Anyone for 3D printing?
If you are a student at the Ravensbourne higher education college the answer to that question would be an emphatic yes. Ravensbourne’s students have access to 3D printers which they use for making rapid prototypes of their designs. Printing can take a while and often the machines are left to run overnight. But it is quicker than traditional methods and making a change is easier because it requires only a tweak to a computer model rather than, say, re-tooling a machine.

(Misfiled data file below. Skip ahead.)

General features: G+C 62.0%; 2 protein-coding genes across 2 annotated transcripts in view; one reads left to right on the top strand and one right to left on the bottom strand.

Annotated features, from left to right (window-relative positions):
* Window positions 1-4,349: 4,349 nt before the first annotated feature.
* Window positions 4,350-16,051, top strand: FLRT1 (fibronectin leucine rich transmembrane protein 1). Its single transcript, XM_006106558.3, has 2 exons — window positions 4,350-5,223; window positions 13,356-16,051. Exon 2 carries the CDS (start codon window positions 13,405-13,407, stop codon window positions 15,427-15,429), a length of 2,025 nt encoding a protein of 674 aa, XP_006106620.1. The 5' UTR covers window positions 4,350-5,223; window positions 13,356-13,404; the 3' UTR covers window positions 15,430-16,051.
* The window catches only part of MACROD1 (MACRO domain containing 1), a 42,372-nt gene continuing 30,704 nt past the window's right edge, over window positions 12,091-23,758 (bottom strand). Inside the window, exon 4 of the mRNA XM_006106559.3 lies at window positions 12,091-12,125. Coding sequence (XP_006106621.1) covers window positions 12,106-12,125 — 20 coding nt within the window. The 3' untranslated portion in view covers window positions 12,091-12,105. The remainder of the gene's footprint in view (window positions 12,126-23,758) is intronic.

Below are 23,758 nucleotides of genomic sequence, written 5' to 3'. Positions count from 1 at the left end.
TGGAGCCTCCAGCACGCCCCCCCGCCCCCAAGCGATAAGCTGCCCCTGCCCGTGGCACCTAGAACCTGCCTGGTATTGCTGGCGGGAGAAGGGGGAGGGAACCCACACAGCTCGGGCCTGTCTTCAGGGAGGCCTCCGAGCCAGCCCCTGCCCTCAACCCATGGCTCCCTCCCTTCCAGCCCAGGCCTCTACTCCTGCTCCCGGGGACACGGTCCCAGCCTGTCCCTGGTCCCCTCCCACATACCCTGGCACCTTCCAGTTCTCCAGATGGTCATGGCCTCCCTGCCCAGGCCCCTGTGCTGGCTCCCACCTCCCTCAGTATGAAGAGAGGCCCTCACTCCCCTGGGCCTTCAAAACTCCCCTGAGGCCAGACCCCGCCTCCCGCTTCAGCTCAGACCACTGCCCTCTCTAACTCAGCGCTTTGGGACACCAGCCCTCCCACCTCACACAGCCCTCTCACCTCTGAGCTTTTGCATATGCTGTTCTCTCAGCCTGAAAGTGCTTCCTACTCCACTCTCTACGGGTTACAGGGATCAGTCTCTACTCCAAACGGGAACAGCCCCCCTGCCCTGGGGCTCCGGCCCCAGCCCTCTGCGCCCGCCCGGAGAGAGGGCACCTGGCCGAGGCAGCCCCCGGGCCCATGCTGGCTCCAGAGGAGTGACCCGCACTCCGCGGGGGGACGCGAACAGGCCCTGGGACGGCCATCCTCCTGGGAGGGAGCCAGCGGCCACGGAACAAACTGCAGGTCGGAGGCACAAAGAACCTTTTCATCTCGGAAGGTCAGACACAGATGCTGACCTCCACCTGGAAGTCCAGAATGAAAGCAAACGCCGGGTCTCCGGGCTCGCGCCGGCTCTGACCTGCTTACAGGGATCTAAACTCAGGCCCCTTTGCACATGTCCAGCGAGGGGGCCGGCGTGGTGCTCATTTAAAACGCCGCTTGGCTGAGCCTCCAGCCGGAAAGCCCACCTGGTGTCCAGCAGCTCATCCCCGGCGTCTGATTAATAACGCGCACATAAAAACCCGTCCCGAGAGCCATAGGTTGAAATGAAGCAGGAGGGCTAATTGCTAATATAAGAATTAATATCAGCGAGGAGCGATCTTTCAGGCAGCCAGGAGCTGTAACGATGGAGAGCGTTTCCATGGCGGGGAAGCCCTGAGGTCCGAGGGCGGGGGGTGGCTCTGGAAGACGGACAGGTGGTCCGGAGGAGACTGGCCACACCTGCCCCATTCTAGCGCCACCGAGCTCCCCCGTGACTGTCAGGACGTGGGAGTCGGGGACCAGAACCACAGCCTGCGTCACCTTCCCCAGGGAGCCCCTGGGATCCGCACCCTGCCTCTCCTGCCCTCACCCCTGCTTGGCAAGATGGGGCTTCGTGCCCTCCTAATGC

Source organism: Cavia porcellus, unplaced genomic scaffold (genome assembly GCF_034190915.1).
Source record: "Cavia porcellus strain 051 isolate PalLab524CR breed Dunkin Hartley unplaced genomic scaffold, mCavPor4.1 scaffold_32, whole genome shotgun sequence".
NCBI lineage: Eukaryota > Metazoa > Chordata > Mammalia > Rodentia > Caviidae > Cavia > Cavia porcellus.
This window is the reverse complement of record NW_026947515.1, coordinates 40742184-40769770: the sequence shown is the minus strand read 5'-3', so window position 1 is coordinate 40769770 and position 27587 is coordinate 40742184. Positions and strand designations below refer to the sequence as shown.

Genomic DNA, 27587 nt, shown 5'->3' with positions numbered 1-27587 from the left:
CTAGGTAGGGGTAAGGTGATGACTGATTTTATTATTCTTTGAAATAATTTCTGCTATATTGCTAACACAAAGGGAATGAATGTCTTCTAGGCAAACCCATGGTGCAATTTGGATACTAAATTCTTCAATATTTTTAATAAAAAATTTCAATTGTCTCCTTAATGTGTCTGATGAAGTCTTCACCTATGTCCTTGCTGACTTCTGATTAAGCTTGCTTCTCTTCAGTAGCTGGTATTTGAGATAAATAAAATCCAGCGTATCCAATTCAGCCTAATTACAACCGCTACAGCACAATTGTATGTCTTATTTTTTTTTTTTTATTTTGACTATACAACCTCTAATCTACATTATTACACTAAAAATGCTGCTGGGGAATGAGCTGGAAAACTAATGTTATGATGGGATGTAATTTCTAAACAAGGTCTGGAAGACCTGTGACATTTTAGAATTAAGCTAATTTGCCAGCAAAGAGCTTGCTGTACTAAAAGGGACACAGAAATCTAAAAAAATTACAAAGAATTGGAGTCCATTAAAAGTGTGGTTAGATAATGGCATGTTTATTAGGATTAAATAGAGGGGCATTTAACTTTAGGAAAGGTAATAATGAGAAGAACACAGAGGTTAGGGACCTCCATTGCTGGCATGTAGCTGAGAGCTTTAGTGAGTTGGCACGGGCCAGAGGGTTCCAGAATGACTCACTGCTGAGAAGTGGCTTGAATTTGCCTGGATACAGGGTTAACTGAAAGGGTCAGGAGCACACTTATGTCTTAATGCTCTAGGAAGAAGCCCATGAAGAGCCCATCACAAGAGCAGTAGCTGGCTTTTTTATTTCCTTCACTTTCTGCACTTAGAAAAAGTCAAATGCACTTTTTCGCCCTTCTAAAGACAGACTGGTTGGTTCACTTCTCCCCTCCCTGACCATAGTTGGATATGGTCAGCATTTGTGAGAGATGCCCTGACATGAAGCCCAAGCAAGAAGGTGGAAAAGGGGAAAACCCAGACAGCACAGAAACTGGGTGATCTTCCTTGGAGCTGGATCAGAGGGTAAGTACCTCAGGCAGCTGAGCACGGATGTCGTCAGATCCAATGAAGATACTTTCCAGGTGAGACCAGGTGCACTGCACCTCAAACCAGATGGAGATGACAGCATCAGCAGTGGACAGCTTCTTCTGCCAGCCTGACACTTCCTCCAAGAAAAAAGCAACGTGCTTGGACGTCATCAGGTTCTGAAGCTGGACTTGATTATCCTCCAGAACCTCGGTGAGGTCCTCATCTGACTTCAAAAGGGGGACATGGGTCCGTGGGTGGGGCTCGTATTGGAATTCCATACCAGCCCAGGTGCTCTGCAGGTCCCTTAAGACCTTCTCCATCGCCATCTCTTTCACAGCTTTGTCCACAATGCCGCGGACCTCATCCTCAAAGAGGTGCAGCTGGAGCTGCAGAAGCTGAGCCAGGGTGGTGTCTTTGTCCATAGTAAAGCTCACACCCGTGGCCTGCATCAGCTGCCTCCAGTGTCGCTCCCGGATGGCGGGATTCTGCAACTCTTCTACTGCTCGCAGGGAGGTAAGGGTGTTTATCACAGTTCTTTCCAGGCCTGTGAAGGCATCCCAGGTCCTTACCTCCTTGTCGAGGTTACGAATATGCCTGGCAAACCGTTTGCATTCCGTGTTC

Instead of printing ink on paper, 3D printers use a fine powder that sets into a hard, plaster-like finish, building up an object one layer at a time. Building an object layer by layer wastes less material than traditional production methods and makes it possible to produce things that are very hard to make in other ways. The technique has many possibilities and one example is the aircraft industry such as a wing. Schools in California are already installing 3D printers and it’s not hard to imagine them slowly appearing in all schools, just as computers did in the 1980s.